Of course, Mom doesn’t like that one bit and she tells Leo there’s no drawing on the walls. At which point Leo flips out and tells his mom, “. . . I hate you!”

Immediately, Leo realizes how mean he’s been to his mom and wants to take back what he said, but learns you can’t really do that. And then we all learn a valuable lesson.

Actually, this is a pretty good book for the younger set. Leo and his mom talk about how sometimes it’s okay to say hate, like when you’re talking about how you hate broccoli, but it’s not a good thing to say you hate a person.

The art by Molly Bang is pretty terrific as well. She’s got an interesting visual style in that a lot of the background characters are actual pictures photoshopped into her art. This really lets her cartoony (in a good way) figure drawings stand out all the more, especially with the facial exaggerations Leo makes. It’s really good stuff.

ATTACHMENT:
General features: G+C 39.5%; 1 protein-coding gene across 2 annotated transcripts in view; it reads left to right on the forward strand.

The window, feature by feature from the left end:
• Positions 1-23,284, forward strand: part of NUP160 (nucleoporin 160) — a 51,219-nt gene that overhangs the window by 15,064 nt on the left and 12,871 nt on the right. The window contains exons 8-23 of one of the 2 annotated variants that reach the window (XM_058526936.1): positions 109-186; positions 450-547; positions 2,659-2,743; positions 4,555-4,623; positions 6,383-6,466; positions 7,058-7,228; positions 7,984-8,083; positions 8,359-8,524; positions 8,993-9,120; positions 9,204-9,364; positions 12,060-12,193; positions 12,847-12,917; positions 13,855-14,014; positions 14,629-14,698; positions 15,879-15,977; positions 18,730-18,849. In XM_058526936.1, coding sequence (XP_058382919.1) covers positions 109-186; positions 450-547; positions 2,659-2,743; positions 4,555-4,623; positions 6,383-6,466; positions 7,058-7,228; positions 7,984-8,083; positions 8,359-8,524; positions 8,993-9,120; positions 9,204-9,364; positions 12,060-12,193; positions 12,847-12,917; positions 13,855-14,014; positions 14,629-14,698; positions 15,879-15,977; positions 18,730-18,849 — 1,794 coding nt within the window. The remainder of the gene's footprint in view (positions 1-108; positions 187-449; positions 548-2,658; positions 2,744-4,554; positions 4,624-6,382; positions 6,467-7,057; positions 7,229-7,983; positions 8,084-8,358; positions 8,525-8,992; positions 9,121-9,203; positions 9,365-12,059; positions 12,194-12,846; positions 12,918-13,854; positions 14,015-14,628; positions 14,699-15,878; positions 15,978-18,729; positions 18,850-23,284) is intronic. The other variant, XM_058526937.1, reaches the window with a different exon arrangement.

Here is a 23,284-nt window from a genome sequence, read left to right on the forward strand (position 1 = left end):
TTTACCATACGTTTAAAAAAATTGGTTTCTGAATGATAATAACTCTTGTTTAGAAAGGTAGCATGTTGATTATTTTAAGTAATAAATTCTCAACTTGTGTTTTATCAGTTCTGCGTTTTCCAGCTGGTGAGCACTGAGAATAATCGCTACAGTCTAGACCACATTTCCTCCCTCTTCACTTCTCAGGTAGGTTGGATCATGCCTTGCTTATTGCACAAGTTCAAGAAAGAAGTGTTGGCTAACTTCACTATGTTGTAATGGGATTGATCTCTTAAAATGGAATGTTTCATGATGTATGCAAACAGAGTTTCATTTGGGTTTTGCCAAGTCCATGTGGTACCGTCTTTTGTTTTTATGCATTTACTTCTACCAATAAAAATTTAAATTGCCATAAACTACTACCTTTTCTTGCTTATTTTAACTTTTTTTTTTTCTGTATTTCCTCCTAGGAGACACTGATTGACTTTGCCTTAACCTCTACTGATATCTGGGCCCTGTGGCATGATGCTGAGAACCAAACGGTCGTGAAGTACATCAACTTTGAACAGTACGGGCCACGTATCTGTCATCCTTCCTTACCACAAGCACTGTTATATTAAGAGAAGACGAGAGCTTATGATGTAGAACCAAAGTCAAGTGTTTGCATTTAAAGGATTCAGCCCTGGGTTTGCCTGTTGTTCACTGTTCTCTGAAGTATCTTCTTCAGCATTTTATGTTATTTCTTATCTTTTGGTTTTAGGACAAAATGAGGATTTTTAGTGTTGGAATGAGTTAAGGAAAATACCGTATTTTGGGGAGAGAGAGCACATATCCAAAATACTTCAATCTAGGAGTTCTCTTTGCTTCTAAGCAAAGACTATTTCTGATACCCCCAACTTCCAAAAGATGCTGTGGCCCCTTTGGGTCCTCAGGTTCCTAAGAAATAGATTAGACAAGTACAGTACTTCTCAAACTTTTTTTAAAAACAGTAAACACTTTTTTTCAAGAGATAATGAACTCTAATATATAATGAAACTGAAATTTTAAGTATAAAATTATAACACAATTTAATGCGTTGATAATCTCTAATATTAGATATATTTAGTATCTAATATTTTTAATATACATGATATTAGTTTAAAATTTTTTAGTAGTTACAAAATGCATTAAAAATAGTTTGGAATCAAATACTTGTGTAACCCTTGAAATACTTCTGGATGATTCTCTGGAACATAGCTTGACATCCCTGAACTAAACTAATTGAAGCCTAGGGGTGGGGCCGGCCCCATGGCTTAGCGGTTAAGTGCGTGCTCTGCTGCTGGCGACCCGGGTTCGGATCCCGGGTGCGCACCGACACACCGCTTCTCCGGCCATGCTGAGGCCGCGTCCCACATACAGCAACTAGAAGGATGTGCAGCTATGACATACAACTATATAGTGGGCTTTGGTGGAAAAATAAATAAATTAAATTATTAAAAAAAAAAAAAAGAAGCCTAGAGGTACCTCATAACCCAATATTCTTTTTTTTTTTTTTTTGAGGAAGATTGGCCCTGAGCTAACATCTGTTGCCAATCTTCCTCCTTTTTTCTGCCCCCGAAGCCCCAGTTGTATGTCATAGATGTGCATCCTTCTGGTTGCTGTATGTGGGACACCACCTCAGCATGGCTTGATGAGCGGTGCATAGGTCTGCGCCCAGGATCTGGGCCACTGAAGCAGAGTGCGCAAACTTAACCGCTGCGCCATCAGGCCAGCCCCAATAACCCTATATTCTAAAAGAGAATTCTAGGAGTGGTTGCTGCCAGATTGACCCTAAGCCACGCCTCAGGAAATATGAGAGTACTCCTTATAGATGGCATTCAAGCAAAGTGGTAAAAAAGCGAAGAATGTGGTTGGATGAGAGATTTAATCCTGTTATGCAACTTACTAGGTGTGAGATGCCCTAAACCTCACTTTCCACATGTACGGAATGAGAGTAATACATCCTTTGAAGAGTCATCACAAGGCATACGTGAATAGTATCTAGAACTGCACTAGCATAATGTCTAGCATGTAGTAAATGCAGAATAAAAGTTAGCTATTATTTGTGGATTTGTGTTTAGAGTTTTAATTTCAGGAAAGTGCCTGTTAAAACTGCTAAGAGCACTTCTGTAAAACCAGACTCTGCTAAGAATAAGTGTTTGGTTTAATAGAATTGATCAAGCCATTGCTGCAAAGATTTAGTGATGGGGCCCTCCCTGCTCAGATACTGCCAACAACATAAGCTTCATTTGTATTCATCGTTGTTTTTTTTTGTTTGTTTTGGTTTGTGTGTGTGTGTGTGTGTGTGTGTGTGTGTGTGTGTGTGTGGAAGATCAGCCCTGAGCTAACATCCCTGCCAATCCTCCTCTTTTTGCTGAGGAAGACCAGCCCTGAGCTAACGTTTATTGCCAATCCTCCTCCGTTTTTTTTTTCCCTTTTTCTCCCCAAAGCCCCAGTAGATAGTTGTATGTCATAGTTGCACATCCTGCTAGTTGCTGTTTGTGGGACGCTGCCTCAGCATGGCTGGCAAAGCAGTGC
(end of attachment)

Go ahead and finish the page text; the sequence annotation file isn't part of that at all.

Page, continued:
I give this book four dudes out of five and heartily recommend it as a read-together book for little dudes and parents. You can buy it at all the usual places: Amazon, Barnes & Noble and the like.

Go ahead and give it a read.

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Birthday Party

As my little dudes get older, I’m finding that birthday parties are becoming a lot less hassle, but a lot more worrying. I mean, when the little dudes were, well, little, they mostly had birthday parties at home. They were productions over which I and my wife, known to some as She Who Loves A Good Party, labored for weeks and, sometimes, months to make sure it was just right.

And, of course, by just right I mean that it was something the adults could enjoy while the little dudes completely ignored everything we’d set up and played off in the corner of the yard.